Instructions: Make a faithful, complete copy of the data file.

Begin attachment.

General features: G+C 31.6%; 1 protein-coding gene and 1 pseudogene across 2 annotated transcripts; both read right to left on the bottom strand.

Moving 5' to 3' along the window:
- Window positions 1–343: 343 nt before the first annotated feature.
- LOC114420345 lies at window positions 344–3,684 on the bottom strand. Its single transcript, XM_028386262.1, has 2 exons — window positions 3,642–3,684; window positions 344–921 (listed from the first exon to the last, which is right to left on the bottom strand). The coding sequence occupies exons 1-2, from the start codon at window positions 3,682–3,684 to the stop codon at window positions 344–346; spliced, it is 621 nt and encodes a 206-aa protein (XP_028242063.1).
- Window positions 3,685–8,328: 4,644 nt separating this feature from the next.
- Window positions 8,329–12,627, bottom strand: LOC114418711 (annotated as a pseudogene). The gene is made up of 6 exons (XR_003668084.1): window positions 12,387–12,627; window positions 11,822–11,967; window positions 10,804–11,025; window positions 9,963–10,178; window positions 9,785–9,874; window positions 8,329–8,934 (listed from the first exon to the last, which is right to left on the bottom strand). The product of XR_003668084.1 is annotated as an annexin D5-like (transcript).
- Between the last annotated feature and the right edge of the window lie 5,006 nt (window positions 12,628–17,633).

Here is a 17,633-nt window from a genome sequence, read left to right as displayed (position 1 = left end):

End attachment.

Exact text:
General features: G+C 31.6%; 1 protein-coding gene and 1 pseudogene across 2 annotated transcripts; both read right to left on the bottom strand.

Moving 5' to 3' along the window:
- Window positions 1–343: 343 nt before the first annotated feature.
- LOC114420345 lies at window positions 344–3,684 on the bottom strand. Its single transcript, XM_028386262.1, has 2 exons — window positions 3,642–3,684; window positions 344–921 (listed from the first exon to the last, which is right to left on the bottom strand). The coding sequence occupies exons 1-2, from the start codon at window positions 3,682–3,684 to the stop codon at window positions 344–346; spliced, it is 621 nt and encodes a 206-aa protein (XP_028242063.1).
- Window positions 3,685–8,328: 4,644 nt separating this feature from the next.
- Window positions 8,329–12,627, bottom strand: LOC114418711 (annotated as a pseudogene). The gene is made up of 6 exons (XR_003668084.1): window positions 12,387–12,627; window positions 11,822–11,967; window positions 10,804–11,025; window positions 9,963–10,178; window positions 9,785–9,874; window positions 8,329–8,934 (listed from the first exon to the last, which is right to left on the bottom strand). The product of XR_003668084.1 is annotated as an annexin D5-like (transcript).
- Between the last annotated feature and the right edge of the window lie 5,006 nt (window positions 12,628–17,633).

Here is a 17,633-nt window from a genome sequence, read left to right as displayed (position 1 = left end):